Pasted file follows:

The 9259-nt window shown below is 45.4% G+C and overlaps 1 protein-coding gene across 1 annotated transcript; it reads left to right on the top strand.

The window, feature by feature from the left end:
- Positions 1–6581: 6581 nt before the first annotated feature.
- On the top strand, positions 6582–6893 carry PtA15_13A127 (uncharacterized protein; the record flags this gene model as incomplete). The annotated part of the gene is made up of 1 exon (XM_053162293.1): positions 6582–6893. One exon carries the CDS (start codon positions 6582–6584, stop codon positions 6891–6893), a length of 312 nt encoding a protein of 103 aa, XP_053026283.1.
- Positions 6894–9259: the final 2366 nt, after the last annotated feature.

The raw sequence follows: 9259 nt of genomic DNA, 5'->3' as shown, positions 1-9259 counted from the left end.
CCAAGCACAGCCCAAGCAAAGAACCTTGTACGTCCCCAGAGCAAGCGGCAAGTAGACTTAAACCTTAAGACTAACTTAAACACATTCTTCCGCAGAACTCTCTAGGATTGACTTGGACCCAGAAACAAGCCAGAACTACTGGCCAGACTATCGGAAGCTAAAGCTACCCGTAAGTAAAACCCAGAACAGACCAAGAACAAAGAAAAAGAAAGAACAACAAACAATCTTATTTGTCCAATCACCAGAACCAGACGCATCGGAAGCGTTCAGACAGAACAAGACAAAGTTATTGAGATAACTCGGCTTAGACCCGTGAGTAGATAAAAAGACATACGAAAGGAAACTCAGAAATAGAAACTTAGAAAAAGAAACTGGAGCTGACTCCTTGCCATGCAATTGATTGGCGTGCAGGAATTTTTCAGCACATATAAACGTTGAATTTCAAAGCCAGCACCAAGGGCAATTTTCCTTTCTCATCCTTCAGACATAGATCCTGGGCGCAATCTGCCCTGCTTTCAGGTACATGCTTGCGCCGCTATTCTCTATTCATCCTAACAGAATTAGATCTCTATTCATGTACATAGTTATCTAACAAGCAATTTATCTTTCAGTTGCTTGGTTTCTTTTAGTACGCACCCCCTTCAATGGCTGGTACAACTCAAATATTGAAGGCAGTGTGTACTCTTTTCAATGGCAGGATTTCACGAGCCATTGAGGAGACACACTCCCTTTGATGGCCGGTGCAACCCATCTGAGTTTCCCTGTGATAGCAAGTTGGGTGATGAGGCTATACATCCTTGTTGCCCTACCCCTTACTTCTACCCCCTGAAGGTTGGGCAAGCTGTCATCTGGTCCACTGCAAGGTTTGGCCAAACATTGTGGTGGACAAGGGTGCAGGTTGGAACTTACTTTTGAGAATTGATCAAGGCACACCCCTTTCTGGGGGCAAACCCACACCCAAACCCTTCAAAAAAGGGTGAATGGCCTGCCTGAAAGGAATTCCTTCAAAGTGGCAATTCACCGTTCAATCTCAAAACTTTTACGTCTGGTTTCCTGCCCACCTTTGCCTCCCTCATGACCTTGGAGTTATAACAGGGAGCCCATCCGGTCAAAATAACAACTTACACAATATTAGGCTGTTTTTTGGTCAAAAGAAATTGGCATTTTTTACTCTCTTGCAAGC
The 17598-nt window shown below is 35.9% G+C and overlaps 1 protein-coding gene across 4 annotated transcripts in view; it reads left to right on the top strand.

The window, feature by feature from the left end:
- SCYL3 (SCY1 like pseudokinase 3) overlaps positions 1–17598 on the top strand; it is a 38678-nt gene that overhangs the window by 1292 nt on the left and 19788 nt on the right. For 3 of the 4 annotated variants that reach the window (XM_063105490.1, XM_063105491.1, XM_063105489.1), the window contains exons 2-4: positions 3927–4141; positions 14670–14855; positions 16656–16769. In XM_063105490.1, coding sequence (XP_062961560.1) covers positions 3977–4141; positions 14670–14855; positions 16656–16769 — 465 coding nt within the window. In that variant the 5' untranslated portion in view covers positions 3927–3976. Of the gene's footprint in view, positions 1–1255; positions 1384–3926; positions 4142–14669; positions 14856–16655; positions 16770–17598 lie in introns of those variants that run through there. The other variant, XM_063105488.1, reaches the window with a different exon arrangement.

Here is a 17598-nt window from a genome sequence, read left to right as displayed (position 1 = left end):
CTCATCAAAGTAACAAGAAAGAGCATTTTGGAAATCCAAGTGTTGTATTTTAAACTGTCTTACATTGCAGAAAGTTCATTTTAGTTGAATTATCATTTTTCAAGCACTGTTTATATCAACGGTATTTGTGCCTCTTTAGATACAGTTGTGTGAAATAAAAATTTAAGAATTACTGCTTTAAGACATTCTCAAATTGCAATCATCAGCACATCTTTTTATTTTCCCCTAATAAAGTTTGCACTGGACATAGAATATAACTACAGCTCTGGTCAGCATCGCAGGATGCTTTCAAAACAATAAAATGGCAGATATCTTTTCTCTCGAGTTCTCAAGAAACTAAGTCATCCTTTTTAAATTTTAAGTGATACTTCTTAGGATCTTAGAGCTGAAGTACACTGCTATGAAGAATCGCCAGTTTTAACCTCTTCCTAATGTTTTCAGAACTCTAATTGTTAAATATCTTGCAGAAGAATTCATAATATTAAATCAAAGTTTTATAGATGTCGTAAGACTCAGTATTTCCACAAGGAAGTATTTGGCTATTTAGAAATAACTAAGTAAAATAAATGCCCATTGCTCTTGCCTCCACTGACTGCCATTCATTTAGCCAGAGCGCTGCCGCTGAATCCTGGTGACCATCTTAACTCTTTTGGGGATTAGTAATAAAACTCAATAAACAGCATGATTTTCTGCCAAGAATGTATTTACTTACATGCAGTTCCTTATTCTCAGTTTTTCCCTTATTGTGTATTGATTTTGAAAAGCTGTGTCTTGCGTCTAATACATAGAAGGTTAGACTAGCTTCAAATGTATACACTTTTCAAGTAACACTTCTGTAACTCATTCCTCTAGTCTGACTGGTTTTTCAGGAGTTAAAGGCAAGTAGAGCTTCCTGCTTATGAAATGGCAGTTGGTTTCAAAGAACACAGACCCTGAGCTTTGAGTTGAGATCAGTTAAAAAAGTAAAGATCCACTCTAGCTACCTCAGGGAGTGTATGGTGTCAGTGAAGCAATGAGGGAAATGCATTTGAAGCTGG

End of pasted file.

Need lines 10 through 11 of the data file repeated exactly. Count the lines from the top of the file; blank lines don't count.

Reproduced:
- SCYL3 (SCY1 like pseudokinase 3) overlaps positions 1–17598 on the top strand; it is a 38678-nt gene that overhangs the window by 1292 nt on the left and 19788 nt on the right. For 3 of the 4 annotated variants that reach the window (XM_063105490.1, XM_063105491.1, XM_063105489.1), the window contains exons 2-4: positions 3927–4141; positions 14670–14855; positions 16656–16769. In XM_063105490.1, coding sequence (XP_062961560.1) covers positions 3977–4141; positions 14670–14855; positions 16656–16769 — 465 coding nt within the window. In that variant the 5' untranslated portion in view covers positions 3927–3976. Of the gene's footprint in view, positions 1–1255; positions 1384–3926; positions 4142–14669; positions 14856–16655; positions 16770–17598 lie in introns of those variants that run through there. The other variant, XM_063105488.1, reaches the window with a different exon arrangement.

Here is a 17598-nt window from a genome sequence, read left to right as displayed (position 1 = left end):